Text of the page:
On this day, 23 October 1804, Peter Schlosser, Jr. passed away. He was my 6th great-grandfather.
In August 1737, brother John Frederic Schlosser joined the family. He was baptized on 24 August 1737, in the First Reformed Church in Lancaster, Pennsylvania. (The First Reformed Church was founded circa 1730, and the first log church was built on 20 June 1736.)
Sister Anna Barbara Schlosser was welcomed to the family in April 1739, and was christened on 22 April 1739, in the First Reformed Church in Lancaster, Pennsylvania.
Another sister, Anna Christina Schlosser, was born 12 April 1742, and was baptized on 6 June 1742, in the First Reformed Church in Lancaster, Pennsylvania.
In 1743, brother John Heinrich Schlosser was born.
Between 1743 and 1745, the Schlosser family left the First Reformed Church and joined the Hill Evangelical Lutheran Church, founded in 1733 by Pastor John Casper Stoever.
A third sister, Maria Barbara Schlosser, arrived on 14 January 1745. She was christened on 3 February 1745, in the Hill Evangelical Lutheran Church, North Annville Township, Pennsylvania.
Brother George Ernst Schlosser was welcomed to the family on 8 August 1746.
Two years later, sister Catherine Margaretha Schlosser was born on 10 January 1748. She was baptized on 8 February 1748, in the Hill Evangelical Lutheran Church, North Annville Township, Pennsylvania.
Brother John Heinrich Schlosser arrived on 2 August 1751.
At some point between 1748 and 1752, the family began attending a new church, located at the site of the modern-day St. Jacobs Kimmerlings Church in Lebanon, Pennsylvania. We know this because father Peter Schlosser, whose name is mentioned in the first record of this church, was among the most prominent settlers and one of the most active workers in the original church, which was constructed of logs. William Egle in his book, History of Lebanon County, claims that the first church was erected by Peter Schlosser and presented to the church society on the ground where Jacob Kimmerling settled. Peter Schlosser also recorded the first baptisms and confirmations of this church’s congregation. Then, in 1752, after the erection of the new church (dubbed the Quittapahilla Church), Peter Schlosser presented the records book and protocol to the church leadership.
Two years later, Peter Jr. welcomed another brother, Johannes Schlosser, who was born on 10 September 1754.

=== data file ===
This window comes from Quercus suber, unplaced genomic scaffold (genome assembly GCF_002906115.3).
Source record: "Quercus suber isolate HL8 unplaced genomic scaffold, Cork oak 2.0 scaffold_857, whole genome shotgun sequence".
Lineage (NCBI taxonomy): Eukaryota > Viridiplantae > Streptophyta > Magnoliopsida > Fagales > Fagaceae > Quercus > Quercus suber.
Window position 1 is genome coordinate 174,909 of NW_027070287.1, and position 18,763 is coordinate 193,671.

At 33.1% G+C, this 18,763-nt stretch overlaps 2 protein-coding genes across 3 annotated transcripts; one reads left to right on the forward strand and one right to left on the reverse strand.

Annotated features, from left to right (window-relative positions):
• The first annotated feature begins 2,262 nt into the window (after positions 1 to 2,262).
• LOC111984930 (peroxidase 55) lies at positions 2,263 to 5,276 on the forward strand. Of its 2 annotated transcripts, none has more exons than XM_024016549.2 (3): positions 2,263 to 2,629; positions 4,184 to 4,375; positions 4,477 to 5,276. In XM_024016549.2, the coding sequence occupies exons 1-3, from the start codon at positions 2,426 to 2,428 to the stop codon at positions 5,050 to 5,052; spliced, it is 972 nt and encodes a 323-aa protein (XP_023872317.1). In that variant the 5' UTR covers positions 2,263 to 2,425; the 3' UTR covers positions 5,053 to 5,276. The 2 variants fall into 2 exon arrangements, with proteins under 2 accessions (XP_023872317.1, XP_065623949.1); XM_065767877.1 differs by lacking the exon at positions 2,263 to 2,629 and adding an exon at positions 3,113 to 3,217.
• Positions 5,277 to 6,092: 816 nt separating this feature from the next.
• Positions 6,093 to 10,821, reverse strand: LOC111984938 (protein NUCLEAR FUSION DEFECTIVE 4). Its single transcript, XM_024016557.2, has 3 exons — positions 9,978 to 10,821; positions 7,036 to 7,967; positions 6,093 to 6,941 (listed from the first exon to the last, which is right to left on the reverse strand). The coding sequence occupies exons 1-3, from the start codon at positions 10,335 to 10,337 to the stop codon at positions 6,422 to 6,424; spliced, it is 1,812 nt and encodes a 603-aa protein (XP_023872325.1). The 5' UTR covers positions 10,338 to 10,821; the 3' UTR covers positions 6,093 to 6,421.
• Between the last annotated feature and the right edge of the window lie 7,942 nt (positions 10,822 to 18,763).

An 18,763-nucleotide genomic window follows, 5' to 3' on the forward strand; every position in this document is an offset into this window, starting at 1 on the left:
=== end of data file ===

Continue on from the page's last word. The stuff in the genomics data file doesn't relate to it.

Young Peter’s final known sibling was brother Christopher Schlosser, who arrived on 15 October 1757. By this time, Peter Schlosser, Jr. was about 21 years old.
Sometime between 1757 and 1759, the Peter Schlosser, Sr. family migrated to Washington County, Maryland. During this time, some genealogists have suggested that mother Maria Margaretha (Waeschenbach) Schlosser passed away; however, I have found no records or gravesite to prove or disprove this theory.
It looks like Peter Schlosser, Jr. choose to remain in Pennsylvania, because on 4 April 1769, Peter Schlosser, Jr. married Susan Regnas (a German immigrant) in Cumberland County (or possibly Dauphin County—sources vary). The marriage was performed by Rev. John Conrad Bucher. Peter was about 33 years of age, and Susan was about 20 years old.
Soon after the couple wed, they relocated to Washington County, Maryland to be closer to his father. It was here that the couple welcomed their first child, daughter Elizabeth Schlosser, who was born on 23 March 1770.
About a year later, circa 1771, son George Ernst Schlosser was born in Washington County, Maryland.
In 1780, a second daughter joined the family. Her name was Catherine Schlosser.
Two years later, on 2 April 1782, the couple’s final child, son John Peter Schlosser, was born in Washington County, Maryland. (He was my 5th great-grandfather.)
The 1783 tax list of Lower Antietam and Sharpsburg Hundred (in Washington County, Maryland) showed Peter Slusser (Schlosser) with land and a sawmill worth £30. In addition, Washington County, Maryland records show that Peter Slusser (Schlosser) owned 148 acres in Lower Antietam and Sharpsburg and 199 acres in Marsh Hundred.
Sadness came to the entire Schlosser family when father Peter Schlosser died on 8 January 1790, in Sharpsburg, Washington County, Maryland.
In 1790, the Peter Schlosser family (enumerated as Slusser) was living in Washington County, Maryland. Residing in the household were two free white males age 16 and older (Peter and son George), one free white male under the age of 16 (son John), and three free white females (wife Susan, daughter Elizabeth, and daughter Catherine.)
On 26 March 1791, Peter Slusser (Schlosser) appeared in Washington County Court as plaintiff against defendant Joseph Chapline, Cases 133, 134, 140, 141, and 145. This cases all pertained to debt.
In 1800, the Peter Schlosser family (again enumerated as Slusser) was residing in Marsh and Barren Hundred, Washington County, Maryland. Living in the household was one free white male age 16 to 26 (son John), one free white male age 45 and older (Peter), one free white female age 16 to 26 (daughter Catherine), and one free white female age 45 and older (Susan).
Sadly, on 23 October 1804, at the age of 53, Peter Schlosser, Jr. died on his homestead in Washington County, Maryland. He was laid to rest “on [his] farm by Iron Bridge, Antietam Creek.” Local newspapers later referred to this bridge as Schlosser’s Bridge. The property on which Peter Schlosser, Jr. is buried eventually became the Daniel Foltz farm.